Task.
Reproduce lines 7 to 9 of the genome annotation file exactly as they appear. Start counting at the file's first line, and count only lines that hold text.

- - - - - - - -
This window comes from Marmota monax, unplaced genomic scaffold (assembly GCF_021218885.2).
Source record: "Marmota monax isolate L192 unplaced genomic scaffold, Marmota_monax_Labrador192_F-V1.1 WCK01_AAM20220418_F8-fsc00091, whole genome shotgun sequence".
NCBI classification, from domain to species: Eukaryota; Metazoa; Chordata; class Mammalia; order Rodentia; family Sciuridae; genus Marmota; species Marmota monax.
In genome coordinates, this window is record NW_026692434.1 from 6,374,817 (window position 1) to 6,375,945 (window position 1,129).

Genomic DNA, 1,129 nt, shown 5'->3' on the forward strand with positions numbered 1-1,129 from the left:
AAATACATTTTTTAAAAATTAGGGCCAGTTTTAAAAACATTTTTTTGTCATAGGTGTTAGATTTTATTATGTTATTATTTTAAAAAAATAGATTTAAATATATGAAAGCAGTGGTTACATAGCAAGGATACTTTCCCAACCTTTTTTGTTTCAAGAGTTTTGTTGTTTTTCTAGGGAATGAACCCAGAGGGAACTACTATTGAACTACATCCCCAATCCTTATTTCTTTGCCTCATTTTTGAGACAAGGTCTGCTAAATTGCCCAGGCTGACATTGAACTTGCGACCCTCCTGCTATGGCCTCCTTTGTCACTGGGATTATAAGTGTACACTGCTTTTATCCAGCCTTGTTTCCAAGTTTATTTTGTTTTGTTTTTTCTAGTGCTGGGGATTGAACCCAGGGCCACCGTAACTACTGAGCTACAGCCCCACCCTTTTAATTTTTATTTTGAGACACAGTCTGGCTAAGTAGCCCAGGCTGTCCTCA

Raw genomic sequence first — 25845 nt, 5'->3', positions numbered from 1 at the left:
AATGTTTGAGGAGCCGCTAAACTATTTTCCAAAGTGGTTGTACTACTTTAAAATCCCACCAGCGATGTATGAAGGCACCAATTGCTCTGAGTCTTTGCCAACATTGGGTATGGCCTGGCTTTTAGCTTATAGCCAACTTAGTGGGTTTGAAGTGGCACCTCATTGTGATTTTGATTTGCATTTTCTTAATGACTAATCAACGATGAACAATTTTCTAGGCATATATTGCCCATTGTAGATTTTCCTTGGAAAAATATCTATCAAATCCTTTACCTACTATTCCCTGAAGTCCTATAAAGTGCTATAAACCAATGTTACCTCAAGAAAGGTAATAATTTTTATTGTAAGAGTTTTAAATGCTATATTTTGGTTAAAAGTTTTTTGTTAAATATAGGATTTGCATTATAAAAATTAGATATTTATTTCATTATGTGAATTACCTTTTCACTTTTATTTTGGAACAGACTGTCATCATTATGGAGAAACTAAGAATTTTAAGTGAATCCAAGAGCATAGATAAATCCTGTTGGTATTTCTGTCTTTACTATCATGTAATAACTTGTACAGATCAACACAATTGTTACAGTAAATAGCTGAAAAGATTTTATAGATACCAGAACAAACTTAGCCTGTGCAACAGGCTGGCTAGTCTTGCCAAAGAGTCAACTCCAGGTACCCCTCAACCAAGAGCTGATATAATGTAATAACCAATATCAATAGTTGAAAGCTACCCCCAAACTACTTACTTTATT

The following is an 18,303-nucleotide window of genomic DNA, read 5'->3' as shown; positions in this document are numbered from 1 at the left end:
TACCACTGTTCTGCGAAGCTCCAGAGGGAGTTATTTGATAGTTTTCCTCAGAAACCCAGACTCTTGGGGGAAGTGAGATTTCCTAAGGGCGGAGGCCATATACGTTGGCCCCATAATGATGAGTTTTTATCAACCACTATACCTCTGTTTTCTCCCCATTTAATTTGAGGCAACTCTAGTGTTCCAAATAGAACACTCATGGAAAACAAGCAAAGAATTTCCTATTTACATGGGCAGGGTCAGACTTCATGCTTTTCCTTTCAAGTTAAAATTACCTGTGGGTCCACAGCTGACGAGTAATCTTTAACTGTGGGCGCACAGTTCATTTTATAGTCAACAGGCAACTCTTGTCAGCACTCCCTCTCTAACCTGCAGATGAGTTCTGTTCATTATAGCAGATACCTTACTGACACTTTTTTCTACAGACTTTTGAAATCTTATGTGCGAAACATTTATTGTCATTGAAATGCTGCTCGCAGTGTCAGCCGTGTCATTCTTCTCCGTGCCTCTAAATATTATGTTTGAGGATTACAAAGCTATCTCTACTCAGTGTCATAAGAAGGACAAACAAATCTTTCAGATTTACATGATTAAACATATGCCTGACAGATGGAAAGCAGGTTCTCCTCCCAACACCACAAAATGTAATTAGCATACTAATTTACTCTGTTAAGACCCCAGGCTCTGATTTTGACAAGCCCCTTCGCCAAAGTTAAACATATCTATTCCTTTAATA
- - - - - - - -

Raw genomic sequence first — 25845 nt, 5'->3', positions numbered from 1 at the left:
AATGTTTGAGGAGCCGCTAAACTATTTTCCAAAGTGGTTGTACTACTTTAAAATCCCACCAGCGATGTATGAAGGCACCAATTGCTCTGAGTCTTTGCCAACATTGGGTATGGCCTGGCTTTTAGCTTATAGCCAACTTAGTGGGTTTGAAGTGGCACCTCATTGTGATTTTGATTTGCATTTTCTTAATGACTAATCAACGATGAACAATTTTCTAGGCATATATTGCCCATTGTAGATTTTCCTTGGAAAAATATCTATCAAATCCTTTACCTACTATTCCCTGAAGTCCTATAAAGTGCTATAAACCAATGTTACCTCAAGAAAGGTAATAATTTTTATTGTAAGAGTTTTAAATGCTATATTTTGGTTAAAAGTTTTTTGTTAAATATAGGATTTGCATTATAAAAATTAGATATTTATTTCATTATGTGAATTACCTTTTCACTTTTATTTTGGAACAGACTGTCATCATTATGGAGAAACTAAGAATTTTAAGTGAATCCAAGAGCATAGATAAATCCTGTTGGTATTTCTGTCTTTACTATCATGTAATAACTTGTACAGATCAACACAATTGTTACAGTAAATAGCTGAAAAGATTTTATAGATACCAGAACAAACTTAGCCTGTGCAACAGGCTGGCTAGTCTTGCCAAAGAGTCAACTCCAGGTACCCCTCAACCAAGAGCTGATATAATGTAATAACCAATATCAATAGTTGAAAGCTACCCCCAAACTACTTACTTTATT

The following is an 18,303-nucleotide window of genomic DNA, read 5'->3' as shown; positions in this document are numbered from 1 at the left end: